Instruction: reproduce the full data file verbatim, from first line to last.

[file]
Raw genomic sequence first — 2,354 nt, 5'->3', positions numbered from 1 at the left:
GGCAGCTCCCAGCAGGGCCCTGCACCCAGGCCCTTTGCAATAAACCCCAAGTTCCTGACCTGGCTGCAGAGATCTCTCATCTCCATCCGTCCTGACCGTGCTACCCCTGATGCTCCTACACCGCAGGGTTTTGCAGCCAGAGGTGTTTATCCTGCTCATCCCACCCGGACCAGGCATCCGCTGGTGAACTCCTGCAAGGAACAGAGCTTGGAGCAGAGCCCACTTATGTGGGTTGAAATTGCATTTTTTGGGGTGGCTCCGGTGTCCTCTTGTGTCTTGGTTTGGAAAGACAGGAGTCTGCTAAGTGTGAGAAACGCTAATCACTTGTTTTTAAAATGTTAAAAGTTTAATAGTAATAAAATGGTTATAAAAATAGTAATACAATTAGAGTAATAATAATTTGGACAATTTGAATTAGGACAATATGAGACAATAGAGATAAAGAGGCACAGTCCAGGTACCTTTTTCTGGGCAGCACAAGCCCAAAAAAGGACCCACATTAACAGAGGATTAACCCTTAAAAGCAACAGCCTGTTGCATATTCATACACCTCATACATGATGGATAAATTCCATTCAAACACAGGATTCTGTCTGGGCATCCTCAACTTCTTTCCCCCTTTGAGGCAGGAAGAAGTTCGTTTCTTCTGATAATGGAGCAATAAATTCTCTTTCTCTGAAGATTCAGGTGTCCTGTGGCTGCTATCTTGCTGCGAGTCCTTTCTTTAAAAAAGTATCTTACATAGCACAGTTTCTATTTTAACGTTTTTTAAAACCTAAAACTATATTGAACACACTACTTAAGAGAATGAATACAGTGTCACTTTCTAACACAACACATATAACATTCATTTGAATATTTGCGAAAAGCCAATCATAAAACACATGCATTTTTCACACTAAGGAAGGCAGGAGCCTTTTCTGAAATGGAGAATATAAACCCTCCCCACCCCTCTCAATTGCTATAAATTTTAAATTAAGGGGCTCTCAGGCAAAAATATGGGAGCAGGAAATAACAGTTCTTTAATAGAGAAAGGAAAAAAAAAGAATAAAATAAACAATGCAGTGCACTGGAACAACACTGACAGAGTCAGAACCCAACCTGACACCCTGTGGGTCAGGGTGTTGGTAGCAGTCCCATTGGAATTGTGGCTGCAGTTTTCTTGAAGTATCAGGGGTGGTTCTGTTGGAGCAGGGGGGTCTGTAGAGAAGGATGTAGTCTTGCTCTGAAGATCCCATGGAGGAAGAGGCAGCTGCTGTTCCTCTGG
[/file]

Raw genomic sequence first — 2,354 nt, 5'->3', positions numbered from 1 at the left:
GGCAGCTCCCAGCAGGGCCCTGCACCCAGGCCCTTTGCAATAAACCCCAAGTTCCTGACCTGGCTGCAGAGATCTCTCATCTCCATCCGTCCTGACCGTGCTACCCCTGATGCTCCTACACCGCAGGGTTTTGCAGCCAGAGGTGTTTATCCTGCTCATCCCACCCGGACCAGGCATCCGCTGGTGAACTCCTGCAAGGAACAGAGCTTGGAGCAGAGCCCACTTATGTGGGTTGAAATTGCATTTTTTGGGGTGGCTCCGGTGTCCTCTTGTGTCTTGGTTTGGAAAGACAGGAGTCTGCTAAGTGTGAGAAACGCTAATCACTTGTTTTTAAAATGTTAAAAGTTTAATAGTAATAAAATGGTTATAAAAATAGTAATACAATTAGAGTAATAATAATTTGGACAATTTGAATTAGGACAATATGAGACAATAGAGATAAAGAGGCACAGTCCAGGTACCTTTTTCTGGGCAGCACAAGCCCAAAAAAGGACCCACATTAACAGAGGATTAACCCTTAAAAGCAACAGCCTGTTGCATATTCATACACCTCATACATGATGGATAAATTCCATTCAAACACAGGATTCTGTCTGGGCATCCTCAACTTCTTTCCCCCTTTGAGGCAGGAAGAAGTTCGTTTCTTCTGATAATGGAGCAATAAATTCTCTTTCTCTGAAGATTCAGGTGTCCTGTGGCTGCTATCTTGCTGCGAGTCCTTTCTTTAAAAAAGTATCTTACATAGCACAGTTTCTATTTTAACGTTTTTTAAAACCTAAAACTATATTGAACACACTACTTAAGAGAATGAATACAGTGTCACTTTCTAACACAACACATATAACATTCATTTGAATATTTGCGAAAAGCCAATCATAAAACACATGCATTTTTCACACTAAGGAAGGCAGGAGCCTTTTCTGAAATGGAGAATATAAACCCTCCCCACCCCTCTCAATTGCTATAAATTTTAAATTAAGGGGCTCTCAGGCAAAAATATGGGAGCAGGAAATAACAGTTCTTTAATAGAGAAAGGAAAAAAAAAGAATAAAATAAACAATGCAGTGCACTGGAACAACACTGACAGAGTCAGAACCCAACCTGACACCCTGTGGGTCAGGGTGTTGGTAGCAGTCCCATTGGAATTGTGGCTGCAGTTTTCTTGAAGTATCAGGGGTGGTTCTGTTGGAGCAGGGGGGTCTGTAGAGAAGGATGTAGTCTTGCTCTGAAGATCCCATGGAGGAAGAGGCAGCTGCTGTTCCTCTGG